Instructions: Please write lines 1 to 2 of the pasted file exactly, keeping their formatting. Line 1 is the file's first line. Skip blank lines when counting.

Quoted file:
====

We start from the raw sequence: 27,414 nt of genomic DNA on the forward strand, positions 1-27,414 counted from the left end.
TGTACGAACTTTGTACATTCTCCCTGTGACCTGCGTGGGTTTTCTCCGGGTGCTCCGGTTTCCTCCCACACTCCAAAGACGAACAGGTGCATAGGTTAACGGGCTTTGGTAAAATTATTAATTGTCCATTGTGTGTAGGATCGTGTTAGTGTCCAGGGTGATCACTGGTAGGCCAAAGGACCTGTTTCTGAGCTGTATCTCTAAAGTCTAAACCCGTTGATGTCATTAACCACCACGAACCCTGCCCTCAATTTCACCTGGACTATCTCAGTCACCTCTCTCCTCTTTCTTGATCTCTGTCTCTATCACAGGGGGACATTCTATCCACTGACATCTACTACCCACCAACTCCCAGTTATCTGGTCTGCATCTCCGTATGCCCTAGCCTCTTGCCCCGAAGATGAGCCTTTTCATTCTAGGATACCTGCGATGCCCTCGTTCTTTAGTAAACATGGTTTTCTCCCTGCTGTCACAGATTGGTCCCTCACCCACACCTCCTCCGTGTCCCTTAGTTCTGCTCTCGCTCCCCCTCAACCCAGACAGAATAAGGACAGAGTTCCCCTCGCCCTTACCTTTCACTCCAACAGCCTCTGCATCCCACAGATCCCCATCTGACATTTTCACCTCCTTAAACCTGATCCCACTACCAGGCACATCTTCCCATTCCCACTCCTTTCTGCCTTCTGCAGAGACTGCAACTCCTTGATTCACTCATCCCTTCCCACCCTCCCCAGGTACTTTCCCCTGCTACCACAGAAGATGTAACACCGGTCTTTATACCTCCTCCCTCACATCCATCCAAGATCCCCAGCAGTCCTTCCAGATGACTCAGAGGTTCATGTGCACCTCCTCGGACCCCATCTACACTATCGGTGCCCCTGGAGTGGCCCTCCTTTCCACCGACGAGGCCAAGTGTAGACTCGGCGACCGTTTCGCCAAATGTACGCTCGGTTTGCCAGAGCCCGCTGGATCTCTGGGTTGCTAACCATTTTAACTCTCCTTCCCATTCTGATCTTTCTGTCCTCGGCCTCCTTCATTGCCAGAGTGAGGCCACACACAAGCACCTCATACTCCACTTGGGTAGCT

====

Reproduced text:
We start from the raw sequence: 27,414 nt of genomic DNA on the forward strand, positions 1-27,414 counted from the left end.
TGTACGAACTTTGTACATTCTCCCTGTGACCTGCGTGGGTTTTCTCCGGGTGCTCCGGTTTCCTCCCACACTCCAAAGACGAACAGGTGCATAGGTTAACGGGCTTTGGTAAAATTATTAATTGTCCATTGTGTGTAGGATCGTGTTAGTGTCCAGGGTGATCACTGGTAGGCCAAAGGACCTGTTTCTGAGCTGTATCTCTAAAGTCTAAACCCGTTGATGTCATTAACCACCACGAACCCTGCCCTCAATTTCACCTGGACTATCTCAGTCACCTCTCTCCTCTTTCTTGATCTCTGTCTCTATCACAGGGGGACATTCTATCCACTGACATCTACTACCCACCAACTCCCAGTTATCTGGTCTGCATCTCCGTATGCCCTAGCCTCTTGCCCCGAAGATGAGCCTTTTCATTCTAGGATACCTGCGATGCCCTCGTTCTTTAGTAAACATGGTTTTCTCCCTGCTGTCACAGATTGGTCCCTCACCCACACCTCCTCCGTGTCCCTTAGTTCTGCTCTCGCTCCCCCTCAACCCAGACAGAATAAGGACAGAGTTCCCCTCGCCCTTACCTTTCACTCCAACAGCCTCTGCATCCCACAGATCCCCATCTGACATTTTCACCTCCTTAAACCTGATCCCACTACCAGGCACATCTTCCCATTCCCACTCCTTTCTGCCTTCTGCAGAGACTGCAACTCCTTGATTCACTCATCCCTTCCCACCCTCCCCAGGTACTTTCCCCTGCTACCACAGAAGATGTAACACCGGTCTTTATACCTCCTCCCTCACATCCATCCAAGATCCCCAGCAGTCCTTCCAGATGACTCAGAGGTTCATGTGCACCTCCTCGGACCCCATCTACACTATCGGTGCCCCTGGAGTGGCCCTCCTTTCCACCGACGAGGCCAAGTGTAGACTCGGCGACCGTTTCGCCAAATGTACGCTCGGTTTGCCAGAGCCCGCTGGATCTCTGGGTTGCTAACCATTTTAACTCTCCTTCCCATTCTGATCTTTCTGTCCTCGGCCTCCTTCATTGCCAGAGTGAGGCCACACACAAGCACCTCATACTCCACTTGGGTAGCT